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Biosens Bioelectron. 2017 Jun 15;92:364-371. doi: 10.1016/j.bios.2016.10.095. Epub 2016 Nov 3.

Generation of electrical power under human skin by subdermal solar cell arrays for implantable bioelectronic devices.

Author information

1
School of Mechanical Engineering, Gwangju Institute of Science and Technology (GIST), 123 Cheomdan-gwagiro, Buk-gu, Gwangju 61005, Republic of Korea; Research Institute for Solar and Sustainable Energies, Gwangju Institute of Science and Technology (GIST), 123 Cheomdan-gwagiro, Buk-gu, Gwangju 61005, Republic of Korea.
2
School of Life Sciences, Gwangju Institute of Science and Technology (GIST), 123 Cheomdan-gwagiro, Buk-gu, Gwangju 61005, Republic of Korea; Haenam Beautis Skin and Laser Clinic, 456-1 Haeri Haenam-gun, Jeollanamdo, 536-809, Republic of Korea.
3
Department of Otolaryngology-Head and Neck Surgery, Chonnam National University Medical School and Chonnam National University Hospital, Gwangju, Republic of Korea.
4
Department of Anatomy, Chonnam National University Medical School, 160 Baekseo-ro, Dong-gu, Gwangju 61469, Republic of Korea.
5
School of Mechanical Engineering, Gwangju Institute of Science and Technology (GIST), 123 Cheomdan-gwagiro, Buk-gu, Gwangju 61005, Republic of Korea; Research Institute for Solar and Sustainable Energies, Gwangju Institute of Science and Technology (GIST), 123 Cheomdan-gwagiro, Buk-gu, Gwangju 61005, Republic of Korea. Electronic address: jong@gist.ac.kr.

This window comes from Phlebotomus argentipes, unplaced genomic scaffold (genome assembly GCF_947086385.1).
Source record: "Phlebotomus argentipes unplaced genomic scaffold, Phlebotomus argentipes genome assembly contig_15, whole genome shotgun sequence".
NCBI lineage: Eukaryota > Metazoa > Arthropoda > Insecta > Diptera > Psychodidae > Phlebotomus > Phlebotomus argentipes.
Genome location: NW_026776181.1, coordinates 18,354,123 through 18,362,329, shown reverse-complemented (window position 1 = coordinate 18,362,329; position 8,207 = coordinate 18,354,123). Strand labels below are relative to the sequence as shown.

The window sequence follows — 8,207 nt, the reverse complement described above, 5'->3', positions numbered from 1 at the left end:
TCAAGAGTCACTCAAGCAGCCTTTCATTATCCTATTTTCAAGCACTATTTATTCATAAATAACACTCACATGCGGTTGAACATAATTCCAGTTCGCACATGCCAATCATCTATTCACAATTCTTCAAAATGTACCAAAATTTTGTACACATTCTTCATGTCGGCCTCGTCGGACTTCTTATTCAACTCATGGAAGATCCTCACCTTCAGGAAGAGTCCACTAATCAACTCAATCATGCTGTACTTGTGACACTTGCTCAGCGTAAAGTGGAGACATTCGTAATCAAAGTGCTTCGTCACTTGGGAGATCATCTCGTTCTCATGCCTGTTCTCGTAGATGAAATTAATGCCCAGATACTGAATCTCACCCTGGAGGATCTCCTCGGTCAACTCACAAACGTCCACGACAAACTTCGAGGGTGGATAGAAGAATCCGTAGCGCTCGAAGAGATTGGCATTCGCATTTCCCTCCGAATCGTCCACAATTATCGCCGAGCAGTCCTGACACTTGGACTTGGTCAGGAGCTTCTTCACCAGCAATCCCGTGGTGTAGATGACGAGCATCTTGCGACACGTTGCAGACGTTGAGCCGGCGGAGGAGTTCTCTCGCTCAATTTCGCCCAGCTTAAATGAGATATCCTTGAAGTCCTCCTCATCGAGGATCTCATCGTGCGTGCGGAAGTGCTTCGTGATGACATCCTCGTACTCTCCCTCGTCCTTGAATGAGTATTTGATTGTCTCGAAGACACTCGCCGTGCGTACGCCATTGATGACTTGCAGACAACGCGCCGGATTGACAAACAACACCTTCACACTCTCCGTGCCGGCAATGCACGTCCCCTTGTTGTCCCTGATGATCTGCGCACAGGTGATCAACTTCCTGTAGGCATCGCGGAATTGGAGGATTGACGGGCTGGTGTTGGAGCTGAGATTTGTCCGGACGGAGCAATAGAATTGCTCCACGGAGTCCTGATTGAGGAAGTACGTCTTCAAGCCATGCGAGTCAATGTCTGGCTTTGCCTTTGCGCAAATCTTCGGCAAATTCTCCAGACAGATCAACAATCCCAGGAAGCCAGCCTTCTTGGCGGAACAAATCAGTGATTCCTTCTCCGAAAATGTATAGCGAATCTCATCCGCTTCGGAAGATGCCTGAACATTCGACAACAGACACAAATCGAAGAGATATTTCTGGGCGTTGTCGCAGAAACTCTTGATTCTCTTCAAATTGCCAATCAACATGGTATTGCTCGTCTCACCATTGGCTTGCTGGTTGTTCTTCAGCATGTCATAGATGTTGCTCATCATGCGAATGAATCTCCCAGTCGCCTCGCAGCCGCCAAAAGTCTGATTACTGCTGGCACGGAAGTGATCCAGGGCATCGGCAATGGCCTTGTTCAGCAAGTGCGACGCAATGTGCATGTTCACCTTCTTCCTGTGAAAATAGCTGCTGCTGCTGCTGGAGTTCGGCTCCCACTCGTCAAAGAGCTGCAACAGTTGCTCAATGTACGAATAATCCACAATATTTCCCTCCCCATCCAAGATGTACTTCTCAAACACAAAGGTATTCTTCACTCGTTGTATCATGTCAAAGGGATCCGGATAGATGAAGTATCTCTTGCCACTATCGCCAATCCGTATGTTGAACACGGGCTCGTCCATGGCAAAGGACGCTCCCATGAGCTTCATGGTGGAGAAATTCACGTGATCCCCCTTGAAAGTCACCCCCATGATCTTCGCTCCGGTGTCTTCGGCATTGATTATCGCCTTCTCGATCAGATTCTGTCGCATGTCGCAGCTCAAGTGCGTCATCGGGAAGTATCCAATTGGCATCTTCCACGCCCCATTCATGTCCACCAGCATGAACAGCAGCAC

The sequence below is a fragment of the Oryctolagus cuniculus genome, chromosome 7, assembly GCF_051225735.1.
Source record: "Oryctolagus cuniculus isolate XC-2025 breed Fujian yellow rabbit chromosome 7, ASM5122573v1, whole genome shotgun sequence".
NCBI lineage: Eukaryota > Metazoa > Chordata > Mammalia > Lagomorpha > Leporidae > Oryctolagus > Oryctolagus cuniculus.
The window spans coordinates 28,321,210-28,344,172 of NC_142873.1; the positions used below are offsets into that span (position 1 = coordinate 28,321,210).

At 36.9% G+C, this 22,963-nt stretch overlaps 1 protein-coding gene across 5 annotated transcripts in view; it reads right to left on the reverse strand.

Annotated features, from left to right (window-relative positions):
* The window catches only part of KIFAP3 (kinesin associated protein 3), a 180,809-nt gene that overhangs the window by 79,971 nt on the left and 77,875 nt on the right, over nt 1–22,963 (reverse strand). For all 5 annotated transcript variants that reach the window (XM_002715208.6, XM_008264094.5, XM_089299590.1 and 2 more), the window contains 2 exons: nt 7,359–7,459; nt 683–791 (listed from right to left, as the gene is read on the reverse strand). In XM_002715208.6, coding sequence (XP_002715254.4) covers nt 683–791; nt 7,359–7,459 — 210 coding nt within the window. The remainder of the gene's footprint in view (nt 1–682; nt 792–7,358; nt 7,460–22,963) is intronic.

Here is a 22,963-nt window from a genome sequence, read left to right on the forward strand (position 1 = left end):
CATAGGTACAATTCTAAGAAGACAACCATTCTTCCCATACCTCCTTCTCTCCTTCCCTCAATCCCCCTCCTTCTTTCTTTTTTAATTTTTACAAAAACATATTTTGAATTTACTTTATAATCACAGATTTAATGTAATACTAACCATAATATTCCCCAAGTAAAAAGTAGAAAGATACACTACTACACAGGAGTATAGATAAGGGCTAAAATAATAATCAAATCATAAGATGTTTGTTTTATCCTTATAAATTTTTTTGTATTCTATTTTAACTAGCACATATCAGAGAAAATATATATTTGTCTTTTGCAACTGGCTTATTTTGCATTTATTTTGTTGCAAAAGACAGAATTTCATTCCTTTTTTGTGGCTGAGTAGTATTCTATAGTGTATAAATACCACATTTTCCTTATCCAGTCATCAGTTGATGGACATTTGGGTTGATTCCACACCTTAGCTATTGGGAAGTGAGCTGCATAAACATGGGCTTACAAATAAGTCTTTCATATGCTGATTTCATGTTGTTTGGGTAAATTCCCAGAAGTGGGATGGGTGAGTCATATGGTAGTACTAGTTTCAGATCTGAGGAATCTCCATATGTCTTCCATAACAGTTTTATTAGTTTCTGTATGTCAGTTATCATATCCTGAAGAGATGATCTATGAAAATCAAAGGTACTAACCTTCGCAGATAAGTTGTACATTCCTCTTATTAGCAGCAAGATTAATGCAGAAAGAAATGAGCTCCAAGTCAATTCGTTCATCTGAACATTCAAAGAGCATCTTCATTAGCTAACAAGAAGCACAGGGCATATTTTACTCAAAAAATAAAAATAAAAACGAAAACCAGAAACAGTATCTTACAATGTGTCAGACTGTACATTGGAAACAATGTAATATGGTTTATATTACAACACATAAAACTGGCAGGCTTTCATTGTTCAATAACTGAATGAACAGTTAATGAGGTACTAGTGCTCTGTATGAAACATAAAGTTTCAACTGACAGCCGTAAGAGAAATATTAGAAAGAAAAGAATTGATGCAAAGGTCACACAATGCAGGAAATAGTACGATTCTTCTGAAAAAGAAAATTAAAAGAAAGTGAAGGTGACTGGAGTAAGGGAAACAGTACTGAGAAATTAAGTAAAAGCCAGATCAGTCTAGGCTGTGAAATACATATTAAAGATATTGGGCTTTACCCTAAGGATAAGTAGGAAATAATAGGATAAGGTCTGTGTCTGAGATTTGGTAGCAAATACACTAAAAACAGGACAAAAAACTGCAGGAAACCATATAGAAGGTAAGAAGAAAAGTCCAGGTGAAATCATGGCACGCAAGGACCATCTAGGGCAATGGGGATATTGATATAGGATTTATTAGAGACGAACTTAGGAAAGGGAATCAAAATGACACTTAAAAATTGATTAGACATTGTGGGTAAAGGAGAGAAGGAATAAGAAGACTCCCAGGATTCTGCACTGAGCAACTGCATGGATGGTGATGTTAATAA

Abstract

Medical electronic implants can significantly improve people's health and quality of life. These implants are typically powered by batteries, which usually have a finite lifetime and therefore must be replaced periodically using surgical procedures. Recently, subdermal solar cells that can generate electricity by absorbing light transmitted through skin have been proposed as a sustainable electricity source to power medical electronic implants in bodies. However, the results to date have been obtained with animal models. To apply the technology to human beings, electrical performance should be characterized using human skin covering the subdermal solar cells. In this paper, we present electrical performance results (up to 9.05mW/cm2) of the implantable solar cell array under 59 human skin samples isolated from 10 cadavers. The results indicate that the power densities depend on the thickness and tone of the human skin, e.g., higher power was generated under thinner and brighter skin. The generated power density is high enough to operate currently available medical electronic implants such as pacemakers that require tens of microwatt.

KEYWORDS:

Bioelectronic devices; Energy; Human skin; Implantable; Medical electronic implants; Solar cell

PMID:
27836601
DOI:
10.1016/j.bios.2016.10.095
[Indexed for MEDLINE]

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